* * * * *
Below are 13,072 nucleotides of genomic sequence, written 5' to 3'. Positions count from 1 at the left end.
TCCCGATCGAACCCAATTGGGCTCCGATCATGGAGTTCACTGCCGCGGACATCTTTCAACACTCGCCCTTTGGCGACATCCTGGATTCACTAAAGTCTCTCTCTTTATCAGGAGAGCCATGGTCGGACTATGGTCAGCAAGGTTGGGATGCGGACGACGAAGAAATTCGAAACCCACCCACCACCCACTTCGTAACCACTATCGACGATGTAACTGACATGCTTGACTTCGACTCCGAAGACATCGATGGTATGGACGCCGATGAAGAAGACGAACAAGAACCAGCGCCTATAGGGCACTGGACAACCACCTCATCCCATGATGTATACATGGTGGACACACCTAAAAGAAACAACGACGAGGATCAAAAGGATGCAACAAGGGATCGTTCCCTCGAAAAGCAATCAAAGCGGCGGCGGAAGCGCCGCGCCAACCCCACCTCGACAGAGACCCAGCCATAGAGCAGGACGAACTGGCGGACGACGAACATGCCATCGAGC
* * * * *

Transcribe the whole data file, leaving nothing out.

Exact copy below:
Below are 13,072 nucleotides of genomic sequence, written 5' to 3'. Positions count from 1 at the left end.
TCCCGATCGAACCCAATTGGGCTCCGATCATGGAGTTCACTGCCGCGGACATCTTTCAACACTCGCCCTTTGGCGACATCCTGGATTCACTAAAGTCTCTCTCTTTATCAGGAGAGCCATGGTCGGACTATGGTCAGCAAGGTTGGGATGCGGACGACGAAGAAATTCGAAACCCACCCACCACCCACTTCGTAACCACTATCGACGATGTAACTGACATGCTTGACTTCGACTCCGAAGACATCGATGGTATGGACGCCGATGAAGAAGACGAACAAGAACCAGCGCCTATAGGGCACTGGACAACCACCTCATCCCATGATGTATACATGGTGGACACACCTAAAAGAAACAACGACGAGGATCAAAAGGATGCAACAAGGGATCGTTCCCTCGAAAAGCAATCAAAGCGGCGGCGGAAGCGCCGCGCCAACCCCACCTCGACAGAGACCCAGCCATAGAGCAGGACGAACTGGCGGACGACGAACATGCCATCGAGC